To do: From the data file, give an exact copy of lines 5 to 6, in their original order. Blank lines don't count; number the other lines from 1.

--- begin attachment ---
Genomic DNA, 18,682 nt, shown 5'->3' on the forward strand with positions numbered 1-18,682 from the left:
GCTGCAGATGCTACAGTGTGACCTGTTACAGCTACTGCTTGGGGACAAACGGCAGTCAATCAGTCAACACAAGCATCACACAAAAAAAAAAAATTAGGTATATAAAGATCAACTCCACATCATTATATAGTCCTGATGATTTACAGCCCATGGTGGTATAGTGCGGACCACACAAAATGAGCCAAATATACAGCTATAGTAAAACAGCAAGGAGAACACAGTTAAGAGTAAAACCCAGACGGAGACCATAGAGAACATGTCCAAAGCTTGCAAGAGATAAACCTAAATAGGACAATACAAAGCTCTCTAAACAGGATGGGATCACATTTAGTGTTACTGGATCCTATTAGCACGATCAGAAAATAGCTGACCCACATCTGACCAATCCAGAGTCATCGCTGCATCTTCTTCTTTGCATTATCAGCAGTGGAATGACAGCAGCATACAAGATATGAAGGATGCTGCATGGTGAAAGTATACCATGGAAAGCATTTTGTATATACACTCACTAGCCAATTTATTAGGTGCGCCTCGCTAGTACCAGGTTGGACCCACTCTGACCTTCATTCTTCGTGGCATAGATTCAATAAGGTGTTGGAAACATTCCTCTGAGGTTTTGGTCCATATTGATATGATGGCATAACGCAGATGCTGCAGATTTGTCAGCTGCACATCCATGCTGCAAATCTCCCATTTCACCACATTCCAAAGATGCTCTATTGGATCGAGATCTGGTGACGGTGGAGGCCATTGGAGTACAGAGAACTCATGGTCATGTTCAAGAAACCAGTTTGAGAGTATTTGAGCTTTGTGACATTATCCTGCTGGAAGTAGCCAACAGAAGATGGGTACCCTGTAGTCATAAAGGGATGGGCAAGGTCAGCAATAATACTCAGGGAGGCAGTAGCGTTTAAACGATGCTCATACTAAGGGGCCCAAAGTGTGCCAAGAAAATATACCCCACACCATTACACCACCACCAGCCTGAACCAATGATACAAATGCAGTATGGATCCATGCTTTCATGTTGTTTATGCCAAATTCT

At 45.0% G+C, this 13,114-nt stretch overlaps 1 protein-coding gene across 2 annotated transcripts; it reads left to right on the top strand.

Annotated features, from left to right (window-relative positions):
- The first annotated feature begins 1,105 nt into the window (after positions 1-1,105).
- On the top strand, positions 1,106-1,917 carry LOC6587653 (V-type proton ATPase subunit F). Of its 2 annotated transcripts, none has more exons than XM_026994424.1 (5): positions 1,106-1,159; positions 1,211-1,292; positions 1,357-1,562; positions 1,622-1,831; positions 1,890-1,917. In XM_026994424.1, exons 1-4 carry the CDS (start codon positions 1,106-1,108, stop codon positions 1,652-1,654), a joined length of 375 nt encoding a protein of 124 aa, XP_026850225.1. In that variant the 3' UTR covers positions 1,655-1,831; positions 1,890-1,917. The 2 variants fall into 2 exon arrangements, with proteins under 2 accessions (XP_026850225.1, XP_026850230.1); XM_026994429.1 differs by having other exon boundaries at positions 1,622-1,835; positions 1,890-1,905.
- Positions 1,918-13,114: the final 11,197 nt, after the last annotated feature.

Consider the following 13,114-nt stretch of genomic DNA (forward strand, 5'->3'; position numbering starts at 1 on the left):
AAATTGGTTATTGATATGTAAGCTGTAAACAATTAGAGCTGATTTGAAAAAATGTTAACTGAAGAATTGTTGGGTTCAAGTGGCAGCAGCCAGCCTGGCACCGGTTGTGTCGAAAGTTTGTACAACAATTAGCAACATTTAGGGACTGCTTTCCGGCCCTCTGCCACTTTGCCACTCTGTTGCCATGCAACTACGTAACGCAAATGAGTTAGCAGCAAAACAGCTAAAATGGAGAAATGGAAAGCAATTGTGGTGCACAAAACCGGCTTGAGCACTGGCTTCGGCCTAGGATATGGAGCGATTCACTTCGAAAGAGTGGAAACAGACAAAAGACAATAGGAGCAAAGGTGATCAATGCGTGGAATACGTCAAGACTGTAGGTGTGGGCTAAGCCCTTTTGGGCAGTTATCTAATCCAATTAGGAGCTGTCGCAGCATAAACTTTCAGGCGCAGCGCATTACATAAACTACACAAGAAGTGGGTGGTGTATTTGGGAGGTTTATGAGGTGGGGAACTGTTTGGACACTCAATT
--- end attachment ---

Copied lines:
- The first annotated feature begins 1,105 nt into the window (after positions 1-1,105).
- On the top strand, positions 1,106-1,917 carry LOC6587653 (V-type proton ATPase subunit F). Of its 2 annotated transcripts, none has more exons than XM_026994424.1 (5): positions 1,106-1,159; positions 1,211-1,292; positions 1,357-1,562; positions 1,622-1,831; positions 1,890-1,917. In XM_026994424.1, exons 1-4 carry the CDS (start codon positions 1,106-1,108, stop codon positions 1,652-1,654), a joined length of 375 nt encoding a protein of 124 aa, XP_026850225.1. In that variant the 3' UTR covers positions 1,655-1,831; positions 1,890-1,917. The 2 variants fall into 2 exon arrangements, with proteins under 2 accessions (XP_026850225.1, XP_026850230.1); XM_026994429.1 differs by having other exon boundaries at positions 1,622-1,835; positions 1,890-1,905.